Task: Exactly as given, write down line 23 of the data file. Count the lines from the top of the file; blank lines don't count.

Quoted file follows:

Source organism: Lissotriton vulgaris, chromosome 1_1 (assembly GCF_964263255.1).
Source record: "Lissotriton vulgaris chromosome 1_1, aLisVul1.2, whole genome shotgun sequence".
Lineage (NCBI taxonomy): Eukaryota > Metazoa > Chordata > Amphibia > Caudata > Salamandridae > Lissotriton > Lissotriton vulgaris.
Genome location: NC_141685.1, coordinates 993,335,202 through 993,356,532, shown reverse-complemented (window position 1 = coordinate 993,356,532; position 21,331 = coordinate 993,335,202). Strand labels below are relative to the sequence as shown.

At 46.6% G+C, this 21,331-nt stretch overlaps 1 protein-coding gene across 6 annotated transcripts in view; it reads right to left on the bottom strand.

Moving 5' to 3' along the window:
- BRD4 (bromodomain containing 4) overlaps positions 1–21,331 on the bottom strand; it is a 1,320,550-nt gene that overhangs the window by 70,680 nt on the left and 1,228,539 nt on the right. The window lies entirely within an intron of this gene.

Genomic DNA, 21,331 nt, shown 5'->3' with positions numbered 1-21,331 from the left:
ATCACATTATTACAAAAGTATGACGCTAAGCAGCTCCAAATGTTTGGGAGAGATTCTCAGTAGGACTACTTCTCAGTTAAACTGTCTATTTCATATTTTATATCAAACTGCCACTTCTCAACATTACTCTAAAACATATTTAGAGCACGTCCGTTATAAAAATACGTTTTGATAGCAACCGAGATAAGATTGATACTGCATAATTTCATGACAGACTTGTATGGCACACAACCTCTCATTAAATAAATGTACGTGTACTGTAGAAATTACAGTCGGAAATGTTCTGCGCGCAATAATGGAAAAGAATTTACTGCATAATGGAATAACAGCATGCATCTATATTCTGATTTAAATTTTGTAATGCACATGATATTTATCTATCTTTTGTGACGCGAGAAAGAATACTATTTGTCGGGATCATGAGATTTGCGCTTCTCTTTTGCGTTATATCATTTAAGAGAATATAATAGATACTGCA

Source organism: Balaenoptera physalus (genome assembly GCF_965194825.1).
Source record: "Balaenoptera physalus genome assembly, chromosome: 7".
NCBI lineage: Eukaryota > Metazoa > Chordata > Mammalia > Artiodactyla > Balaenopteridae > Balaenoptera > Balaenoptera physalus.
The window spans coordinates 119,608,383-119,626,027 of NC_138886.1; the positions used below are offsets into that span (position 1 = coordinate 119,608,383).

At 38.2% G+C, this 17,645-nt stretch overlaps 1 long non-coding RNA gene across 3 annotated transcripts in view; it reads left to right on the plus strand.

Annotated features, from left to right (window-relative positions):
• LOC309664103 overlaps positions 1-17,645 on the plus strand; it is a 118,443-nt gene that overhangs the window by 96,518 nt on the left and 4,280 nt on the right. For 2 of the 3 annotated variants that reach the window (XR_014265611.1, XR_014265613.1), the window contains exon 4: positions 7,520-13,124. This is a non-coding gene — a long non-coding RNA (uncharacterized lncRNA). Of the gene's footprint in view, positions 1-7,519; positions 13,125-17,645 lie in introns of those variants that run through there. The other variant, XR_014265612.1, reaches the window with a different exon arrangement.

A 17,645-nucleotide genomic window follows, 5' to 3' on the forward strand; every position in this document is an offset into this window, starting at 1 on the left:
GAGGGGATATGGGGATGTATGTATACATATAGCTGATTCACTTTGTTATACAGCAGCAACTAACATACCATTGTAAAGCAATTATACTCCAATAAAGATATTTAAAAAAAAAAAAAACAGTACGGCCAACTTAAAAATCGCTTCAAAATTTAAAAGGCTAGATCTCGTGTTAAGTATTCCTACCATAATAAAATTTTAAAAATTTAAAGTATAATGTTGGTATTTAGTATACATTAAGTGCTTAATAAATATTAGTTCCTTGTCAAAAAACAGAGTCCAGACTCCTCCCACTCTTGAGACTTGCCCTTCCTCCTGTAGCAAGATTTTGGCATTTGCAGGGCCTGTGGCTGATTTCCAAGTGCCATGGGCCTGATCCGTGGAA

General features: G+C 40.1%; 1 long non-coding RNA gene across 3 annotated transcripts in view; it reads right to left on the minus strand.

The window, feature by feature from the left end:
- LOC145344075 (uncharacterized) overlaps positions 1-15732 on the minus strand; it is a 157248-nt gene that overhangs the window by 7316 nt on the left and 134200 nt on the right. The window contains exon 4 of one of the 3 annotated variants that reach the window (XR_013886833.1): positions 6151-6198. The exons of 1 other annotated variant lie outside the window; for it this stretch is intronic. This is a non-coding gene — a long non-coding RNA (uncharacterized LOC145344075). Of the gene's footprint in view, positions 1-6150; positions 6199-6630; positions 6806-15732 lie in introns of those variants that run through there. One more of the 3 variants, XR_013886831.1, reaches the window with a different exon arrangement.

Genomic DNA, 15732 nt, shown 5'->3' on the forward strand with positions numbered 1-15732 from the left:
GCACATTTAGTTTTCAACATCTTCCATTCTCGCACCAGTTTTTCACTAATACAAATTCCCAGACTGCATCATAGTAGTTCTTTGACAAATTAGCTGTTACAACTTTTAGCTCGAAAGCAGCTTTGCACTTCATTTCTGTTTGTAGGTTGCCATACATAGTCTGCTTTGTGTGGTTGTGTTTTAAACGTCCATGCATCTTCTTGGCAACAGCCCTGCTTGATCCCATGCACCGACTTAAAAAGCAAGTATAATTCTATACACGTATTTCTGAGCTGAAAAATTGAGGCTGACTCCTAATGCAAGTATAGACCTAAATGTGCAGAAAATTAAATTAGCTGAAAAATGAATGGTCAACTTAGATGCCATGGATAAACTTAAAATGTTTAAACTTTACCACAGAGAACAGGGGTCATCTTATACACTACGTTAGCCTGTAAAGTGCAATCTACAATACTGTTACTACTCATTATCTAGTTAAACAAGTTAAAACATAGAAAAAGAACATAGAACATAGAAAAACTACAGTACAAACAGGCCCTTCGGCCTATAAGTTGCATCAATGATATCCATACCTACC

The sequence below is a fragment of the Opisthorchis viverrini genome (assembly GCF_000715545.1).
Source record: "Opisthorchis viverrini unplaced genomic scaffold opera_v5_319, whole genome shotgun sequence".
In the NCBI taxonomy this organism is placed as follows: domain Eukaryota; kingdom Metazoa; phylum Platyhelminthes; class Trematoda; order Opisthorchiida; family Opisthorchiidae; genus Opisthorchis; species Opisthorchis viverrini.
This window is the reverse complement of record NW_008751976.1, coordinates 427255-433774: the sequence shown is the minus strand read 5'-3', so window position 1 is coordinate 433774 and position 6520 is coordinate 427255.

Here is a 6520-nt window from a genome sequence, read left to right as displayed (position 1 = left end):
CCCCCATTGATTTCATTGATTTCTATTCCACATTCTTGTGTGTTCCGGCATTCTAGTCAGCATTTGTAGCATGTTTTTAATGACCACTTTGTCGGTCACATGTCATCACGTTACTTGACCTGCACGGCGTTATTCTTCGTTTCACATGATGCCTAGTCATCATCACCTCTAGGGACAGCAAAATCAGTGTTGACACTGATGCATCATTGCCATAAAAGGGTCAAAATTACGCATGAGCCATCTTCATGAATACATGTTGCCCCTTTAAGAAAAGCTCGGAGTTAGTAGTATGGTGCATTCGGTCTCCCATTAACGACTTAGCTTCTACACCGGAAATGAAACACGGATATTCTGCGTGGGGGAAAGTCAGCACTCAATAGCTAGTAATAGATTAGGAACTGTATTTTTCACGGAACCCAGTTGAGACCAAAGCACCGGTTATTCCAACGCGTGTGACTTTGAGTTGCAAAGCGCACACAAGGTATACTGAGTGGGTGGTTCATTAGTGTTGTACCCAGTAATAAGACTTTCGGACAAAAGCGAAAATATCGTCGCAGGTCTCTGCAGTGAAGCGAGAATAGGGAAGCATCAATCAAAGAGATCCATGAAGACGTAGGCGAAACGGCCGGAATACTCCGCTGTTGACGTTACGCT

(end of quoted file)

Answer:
GCACATTTAGTTTTCAACATCTTCCATTCTCGCACCAGTTTTTCACTAATACAAATTCCCAGACTGCATCATAGTAGTTCTTTGACAAATTAGCTGTTACAACTTTTAGCTCGAAAGCAGCTTTGCACTTCATTTCTGTTTGTAGGTTGCCATACATAGTCTGCTTTGTGTGGTTGTGTTTTAAACGTCCATGCATCTTCTTGGCAACAGCCCTGCTTGATCCCATGCACCGACTTAAAAAGCAAGTATAATTCTATACACGTATTTCTGAGCTGAAAAATTGAGGCTGACTCCTAATGCAAGTATAGACCTAAATGTGCAGAAAATTAAATTAGCTGAAAAATGAATGGTCAACTTAGATGCCATGGATAAACTTAAAATGTTTAAACTTTACCACAGAGAACAGGGGTCATCTTATACACTACGTTAGCCTGTAAAGTGCAATCTACAATACTGTTACTACTCATTATCTAGTTAAACAAGTTAAAACATAGAAAAAGAACATAGAACATAGAAAAACTACAGTACAAACAGGCCCTTCGGCCTATAAGTTGCATCAATGATATCCATACCTACC